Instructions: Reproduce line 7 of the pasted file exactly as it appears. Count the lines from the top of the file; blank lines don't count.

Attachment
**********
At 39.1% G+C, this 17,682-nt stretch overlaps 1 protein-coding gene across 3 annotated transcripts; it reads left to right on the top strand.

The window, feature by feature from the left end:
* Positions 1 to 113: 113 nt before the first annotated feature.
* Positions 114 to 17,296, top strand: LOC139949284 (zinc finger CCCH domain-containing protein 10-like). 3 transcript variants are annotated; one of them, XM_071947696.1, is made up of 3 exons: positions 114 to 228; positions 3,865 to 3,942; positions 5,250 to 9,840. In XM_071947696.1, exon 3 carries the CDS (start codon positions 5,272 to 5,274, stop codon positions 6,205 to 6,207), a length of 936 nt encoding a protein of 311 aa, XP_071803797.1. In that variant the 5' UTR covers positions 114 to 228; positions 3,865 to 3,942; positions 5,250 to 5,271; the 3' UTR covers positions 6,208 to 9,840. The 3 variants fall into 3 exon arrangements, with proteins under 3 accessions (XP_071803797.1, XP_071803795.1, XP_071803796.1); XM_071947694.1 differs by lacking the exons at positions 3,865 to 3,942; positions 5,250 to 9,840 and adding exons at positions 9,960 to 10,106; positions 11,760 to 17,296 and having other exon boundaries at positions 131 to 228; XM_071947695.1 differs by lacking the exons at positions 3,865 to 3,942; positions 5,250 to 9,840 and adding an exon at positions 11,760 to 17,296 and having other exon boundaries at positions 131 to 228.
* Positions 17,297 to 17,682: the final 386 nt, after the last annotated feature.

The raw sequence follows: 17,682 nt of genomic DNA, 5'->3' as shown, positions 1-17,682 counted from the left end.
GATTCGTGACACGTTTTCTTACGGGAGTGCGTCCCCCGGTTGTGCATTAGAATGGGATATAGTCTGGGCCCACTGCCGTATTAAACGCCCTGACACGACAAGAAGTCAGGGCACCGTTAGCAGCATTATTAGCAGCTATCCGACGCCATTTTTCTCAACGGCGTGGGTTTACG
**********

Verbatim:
GATTCGTGACACGTTTTCTTACGGGAGTGCGTCCCCCGGTTGTGCATTAGAATGGGATATAGTCTGGGCCCACTGCCGTATTAAACGCCCTGACACGACAAGAAGTCAGGGCACCGTTAGCAGCATTATTAGCAGCTATCCGACGCCATTTTTCTCAACGGCGTGGGTTTACG